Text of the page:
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Variation in the brightness of the Sun is not the major factor behind
the unusual warming the Earth has experienced over the past few
centuries, a new study suggests.
Researchers traced changes in our parent star's energy output back
to the 17th century and found that solar cycles, peaking nearly every
11 years, did not play a significant role in contributing to global warming.
Earth's warming trend, which climate reconstructions show began in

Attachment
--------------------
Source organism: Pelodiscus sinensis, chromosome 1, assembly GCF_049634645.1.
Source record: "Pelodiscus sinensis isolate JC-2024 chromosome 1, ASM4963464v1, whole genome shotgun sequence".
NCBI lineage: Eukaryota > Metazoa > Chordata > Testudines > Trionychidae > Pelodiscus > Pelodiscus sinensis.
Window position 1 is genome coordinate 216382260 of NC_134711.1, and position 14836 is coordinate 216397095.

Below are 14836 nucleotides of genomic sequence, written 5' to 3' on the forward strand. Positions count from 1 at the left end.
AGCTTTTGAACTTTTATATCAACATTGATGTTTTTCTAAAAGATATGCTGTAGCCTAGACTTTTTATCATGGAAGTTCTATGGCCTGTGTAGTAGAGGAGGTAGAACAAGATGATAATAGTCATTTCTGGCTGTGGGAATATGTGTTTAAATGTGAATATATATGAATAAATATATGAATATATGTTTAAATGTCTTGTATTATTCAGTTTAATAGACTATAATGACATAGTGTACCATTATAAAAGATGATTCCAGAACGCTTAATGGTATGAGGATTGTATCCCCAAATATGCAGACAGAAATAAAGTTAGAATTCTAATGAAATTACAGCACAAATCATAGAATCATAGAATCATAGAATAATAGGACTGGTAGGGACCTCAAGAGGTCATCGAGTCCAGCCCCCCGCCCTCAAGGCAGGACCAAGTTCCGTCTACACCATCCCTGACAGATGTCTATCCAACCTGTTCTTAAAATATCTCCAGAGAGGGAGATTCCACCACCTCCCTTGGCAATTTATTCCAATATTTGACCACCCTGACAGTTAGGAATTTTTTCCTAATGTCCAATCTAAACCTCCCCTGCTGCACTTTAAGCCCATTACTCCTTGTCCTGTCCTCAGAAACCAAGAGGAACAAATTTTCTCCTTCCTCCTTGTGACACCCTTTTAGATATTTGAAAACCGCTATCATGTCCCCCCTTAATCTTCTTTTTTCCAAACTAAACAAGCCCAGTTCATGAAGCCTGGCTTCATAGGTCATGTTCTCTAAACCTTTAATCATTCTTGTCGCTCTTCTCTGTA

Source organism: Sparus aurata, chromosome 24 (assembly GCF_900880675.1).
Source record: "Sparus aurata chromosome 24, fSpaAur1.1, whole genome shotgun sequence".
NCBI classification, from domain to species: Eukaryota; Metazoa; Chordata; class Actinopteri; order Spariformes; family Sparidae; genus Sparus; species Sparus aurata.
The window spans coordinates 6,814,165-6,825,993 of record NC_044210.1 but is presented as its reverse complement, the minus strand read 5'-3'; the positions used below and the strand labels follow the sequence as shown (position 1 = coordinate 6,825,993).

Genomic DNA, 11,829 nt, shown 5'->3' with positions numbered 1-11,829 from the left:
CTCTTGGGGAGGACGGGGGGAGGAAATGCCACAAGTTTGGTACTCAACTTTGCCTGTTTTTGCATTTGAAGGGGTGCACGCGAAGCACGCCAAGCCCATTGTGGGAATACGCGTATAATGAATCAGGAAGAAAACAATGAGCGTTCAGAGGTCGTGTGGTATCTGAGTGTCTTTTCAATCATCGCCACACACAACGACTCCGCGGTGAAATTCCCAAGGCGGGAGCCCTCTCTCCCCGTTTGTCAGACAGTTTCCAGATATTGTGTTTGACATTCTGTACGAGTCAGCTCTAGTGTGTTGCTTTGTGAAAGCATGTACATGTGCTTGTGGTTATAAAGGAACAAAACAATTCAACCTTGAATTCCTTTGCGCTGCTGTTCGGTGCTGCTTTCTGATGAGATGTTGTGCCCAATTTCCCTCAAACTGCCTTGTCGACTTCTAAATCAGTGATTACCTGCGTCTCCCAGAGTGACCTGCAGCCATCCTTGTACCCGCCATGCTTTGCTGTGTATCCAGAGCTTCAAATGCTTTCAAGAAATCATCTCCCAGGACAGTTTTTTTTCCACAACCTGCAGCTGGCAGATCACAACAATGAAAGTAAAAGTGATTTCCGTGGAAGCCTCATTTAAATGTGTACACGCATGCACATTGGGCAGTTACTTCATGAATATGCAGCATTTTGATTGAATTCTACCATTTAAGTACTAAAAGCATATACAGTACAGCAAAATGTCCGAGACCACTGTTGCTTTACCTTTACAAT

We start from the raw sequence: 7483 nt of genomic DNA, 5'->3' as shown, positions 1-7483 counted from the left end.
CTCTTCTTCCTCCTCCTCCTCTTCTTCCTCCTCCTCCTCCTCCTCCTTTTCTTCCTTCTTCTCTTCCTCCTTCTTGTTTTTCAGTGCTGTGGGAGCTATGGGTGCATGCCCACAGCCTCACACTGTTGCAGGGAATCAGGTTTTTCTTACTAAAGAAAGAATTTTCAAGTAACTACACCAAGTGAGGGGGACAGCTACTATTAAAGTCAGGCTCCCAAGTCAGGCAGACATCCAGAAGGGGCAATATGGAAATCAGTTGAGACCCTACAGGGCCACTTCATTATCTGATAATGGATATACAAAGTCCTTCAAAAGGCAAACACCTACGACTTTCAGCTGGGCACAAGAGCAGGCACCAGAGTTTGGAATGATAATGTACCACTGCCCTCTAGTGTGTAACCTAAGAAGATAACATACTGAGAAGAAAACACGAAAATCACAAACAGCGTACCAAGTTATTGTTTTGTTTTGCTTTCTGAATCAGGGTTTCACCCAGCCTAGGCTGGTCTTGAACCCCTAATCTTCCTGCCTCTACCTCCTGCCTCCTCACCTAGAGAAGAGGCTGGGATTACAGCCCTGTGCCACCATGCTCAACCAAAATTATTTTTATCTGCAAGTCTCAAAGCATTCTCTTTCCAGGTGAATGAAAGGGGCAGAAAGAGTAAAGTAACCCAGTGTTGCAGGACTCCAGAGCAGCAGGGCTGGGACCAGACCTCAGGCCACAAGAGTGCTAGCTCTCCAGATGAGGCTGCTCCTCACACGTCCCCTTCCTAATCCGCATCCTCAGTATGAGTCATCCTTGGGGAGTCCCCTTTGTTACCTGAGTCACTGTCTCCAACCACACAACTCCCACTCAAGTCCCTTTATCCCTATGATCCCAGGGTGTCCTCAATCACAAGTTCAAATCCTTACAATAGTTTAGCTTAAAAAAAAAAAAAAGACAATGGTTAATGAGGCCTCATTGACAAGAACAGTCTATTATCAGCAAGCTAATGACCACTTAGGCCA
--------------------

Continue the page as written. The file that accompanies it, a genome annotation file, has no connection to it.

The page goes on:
the 17th century, has accelerated in the last 100 years.
Most studies reveal that this temperature rise could be attributed to the
increase of greenhouse gases in the Earth's atmosphere.
The researchers used a combination of data on solar brightness obtained
by spacecrafts since 1978 and isotope data —collected from Earth's
atmosphere and in ice sheets of Antarctic and Greenland—to recreate the
Sun's influence on terrestrial temperatures over the past several centuries.
Although events such as sunspots have increased in the last 400 years,
their effect only contributed a small amount to global warming, the results
“Our results imply that, over the past century, climate change due to
human influences must far outweigh the effects of changes in the Sun's brightness,” said study co-author Tom Wigley of the National Center for Atmospheric Research.